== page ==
Asked about this, he said that the MCESD requires resources and structure, not only to be efficient in terms of what it does, but also to ensure the involvement of the public. He highlighted that this is a social dialogue Council. "Our ability to ensure that we remain connected to all of society is going to be a priority for the MCESD. Has it been like that? I know that the MCESD did not have a website until recently, did not have a Facebook page until recently," he said, adding that these were set up by his predecessor. "So there was a realisation that we needed to do something. Now is that enough? I don't think what anyone does is ever enough, but certainly from where I sit and with my expectations and my experiences in organisations I've led, we have a lot to do. I'm hoping that what we will see in the next couple of months is not only an improvement in terms of MCESD business, but also a more effective outreach in terms of what we do and how we engage with everyone to ensure that our opinions and suggestions are as comprehensive and inclusive as possible."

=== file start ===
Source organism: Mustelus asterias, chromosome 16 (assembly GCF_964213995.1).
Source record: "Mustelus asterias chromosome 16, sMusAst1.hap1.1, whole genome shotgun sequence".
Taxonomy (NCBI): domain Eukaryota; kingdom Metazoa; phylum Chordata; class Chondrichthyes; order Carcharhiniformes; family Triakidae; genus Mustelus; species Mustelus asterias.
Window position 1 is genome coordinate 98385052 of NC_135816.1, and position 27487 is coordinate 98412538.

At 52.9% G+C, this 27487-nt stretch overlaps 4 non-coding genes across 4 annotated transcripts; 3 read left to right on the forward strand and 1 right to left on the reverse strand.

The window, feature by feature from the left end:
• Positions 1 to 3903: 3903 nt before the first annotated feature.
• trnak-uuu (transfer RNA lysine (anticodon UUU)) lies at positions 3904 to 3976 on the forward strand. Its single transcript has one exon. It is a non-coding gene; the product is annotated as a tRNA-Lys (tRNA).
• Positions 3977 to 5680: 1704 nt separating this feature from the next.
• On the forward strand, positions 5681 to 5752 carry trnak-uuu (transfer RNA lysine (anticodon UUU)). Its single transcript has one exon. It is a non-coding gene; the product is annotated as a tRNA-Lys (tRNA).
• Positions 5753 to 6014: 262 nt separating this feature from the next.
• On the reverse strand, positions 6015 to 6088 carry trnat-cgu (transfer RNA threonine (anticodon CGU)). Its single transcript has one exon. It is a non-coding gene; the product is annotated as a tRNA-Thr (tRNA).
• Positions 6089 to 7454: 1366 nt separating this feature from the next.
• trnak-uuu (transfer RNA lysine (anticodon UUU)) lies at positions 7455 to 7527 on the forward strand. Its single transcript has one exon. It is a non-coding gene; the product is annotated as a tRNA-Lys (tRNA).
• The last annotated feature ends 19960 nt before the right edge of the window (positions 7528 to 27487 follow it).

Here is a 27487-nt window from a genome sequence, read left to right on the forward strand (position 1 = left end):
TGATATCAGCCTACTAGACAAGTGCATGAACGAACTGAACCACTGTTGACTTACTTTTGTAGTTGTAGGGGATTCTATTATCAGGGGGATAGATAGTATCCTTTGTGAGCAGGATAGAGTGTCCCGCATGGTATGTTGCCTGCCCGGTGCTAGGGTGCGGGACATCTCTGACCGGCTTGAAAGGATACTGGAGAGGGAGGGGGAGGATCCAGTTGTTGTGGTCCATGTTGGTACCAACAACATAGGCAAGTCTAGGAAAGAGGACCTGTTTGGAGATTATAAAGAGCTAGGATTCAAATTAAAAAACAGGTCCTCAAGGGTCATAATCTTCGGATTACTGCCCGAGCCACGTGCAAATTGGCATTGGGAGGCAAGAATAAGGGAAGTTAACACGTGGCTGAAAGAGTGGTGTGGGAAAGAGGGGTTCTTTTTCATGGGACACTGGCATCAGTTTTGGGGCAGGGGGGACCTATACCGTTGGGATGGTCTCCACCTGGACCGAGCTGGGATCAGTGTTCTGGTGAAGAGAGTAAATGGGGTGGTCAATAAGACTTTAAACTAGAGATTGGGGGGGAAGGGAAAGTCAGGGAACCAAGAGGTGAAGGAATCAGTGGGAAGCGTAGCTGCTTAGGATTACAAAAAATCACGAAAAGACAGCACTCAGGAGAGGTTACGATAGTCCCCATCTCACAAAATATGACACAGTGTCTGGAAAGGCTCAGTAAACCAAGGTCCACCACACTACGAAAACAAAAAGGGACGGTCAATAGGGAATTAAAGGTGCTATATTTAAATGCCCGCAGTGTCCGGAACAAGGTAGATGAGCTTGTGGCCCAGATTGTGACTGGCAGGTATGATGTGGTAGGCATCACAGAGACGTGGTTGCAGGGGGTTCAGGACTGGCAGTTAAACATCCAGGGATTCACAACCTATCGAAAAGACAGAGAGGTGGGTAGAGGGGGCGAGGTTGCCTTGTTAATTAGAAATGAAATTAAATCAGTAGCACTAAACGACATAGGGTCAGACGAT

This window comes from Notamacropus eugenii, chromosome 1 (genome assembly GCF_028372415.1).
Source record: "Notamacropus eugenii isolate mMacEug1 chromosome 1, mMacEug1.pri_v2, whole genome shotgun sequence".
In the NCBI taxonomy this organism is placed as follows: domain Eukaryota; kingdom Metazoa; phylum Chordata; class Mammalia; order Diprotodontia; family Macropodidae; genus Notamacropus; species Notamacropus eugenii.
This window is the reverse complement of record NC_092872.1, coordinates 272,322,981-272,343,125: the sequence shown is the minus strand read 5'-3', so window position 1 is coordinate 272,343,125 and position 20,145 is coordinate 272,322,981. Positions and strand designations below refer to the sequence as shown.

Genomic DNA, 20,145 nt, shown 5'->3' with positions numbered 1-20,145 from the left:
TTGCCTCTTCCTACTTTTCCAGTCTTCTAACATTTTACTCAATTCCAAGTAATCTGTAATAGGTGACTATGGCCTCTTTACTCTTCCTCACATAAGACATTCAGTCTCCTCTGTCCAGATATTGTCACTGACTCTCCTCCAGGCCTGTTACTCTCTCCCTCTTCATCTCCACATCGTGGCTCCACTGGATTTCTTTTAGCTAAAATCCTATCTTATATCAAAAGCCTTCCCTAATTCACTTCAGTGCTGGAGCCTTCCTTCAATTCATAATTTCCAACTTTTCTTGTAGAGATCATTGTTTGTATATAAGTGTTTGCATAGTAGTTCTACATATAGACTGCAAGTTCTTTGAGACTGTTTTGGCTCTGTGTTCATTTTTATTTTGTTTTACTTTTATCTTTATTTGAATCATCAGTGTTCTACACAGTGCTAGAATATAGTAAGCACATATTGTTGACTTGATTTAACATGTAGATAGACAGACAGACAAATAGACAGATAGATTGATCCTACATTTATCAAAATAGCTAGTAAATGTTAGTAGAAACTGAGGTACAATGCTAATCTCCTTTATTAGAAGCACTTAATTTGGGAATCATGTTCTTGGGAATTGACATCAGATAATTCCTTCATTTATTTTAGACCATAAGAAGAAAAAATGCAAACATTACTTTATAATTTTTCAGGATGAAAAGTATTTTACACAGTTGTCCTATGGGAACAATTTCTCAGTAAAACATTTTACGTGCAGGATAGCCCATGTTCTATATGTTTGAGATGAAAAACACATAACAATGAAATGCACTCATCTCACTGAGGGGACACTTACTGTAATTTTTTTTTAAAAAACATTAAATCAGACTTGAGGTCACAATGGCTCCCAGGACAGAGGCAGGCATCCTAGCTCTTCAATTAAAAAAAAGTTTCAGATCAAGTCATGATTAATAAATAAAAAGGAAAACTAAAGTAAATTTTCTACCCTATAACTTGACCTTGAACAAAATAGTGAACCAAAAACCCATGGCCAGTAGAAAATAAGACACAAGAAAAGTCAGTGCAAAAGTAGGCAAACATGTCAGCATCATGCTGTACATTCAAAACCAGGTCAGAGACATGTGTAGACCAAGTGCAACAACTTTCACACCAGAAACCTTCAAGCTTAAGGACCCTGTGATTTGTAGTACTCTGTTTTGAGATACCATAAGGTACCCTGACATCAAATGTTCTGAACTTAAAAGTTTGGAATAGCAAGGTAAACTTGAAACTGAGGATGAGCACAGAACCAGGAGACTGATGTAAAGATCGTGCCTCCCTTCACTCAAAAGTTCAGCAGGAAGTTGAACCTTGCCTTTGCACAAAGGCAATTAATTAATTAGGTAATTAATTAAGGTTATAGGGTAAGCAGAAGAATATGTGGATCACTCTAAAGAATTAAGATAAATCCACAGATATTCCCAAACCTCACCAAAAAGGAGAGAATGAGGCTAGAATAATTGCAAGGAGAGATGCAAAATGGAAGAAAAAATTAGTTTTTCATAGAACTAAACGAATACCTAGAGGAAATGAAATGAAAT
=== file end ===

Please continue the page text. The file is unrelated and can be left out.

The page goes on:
"I don't think there was, but there certainly should be no agenda for secrecy. You cannot have secrecy around a table that is meant to focus on wider consultation. It certainly jars."

Asked about opening meetings between the MCESD and the government to the public, he said that there should be outreach to the media, but there also needs to be time when members of the MCESD must feel comfortable and protected when opinions are controversial or even during healthy divergent conversations before the social partners are able to come together and collectively find common ground and converge a way forward on issues. "This is a healthy process and I will encourage such mature, diverse and responsible conversations while protecting members to feel free and objective enough in a protected collegial space," he said, explaining that this is why such meetings are not held fully in public.

But, he said, openness, inclusion and engagement are the overall goals of social dialogue.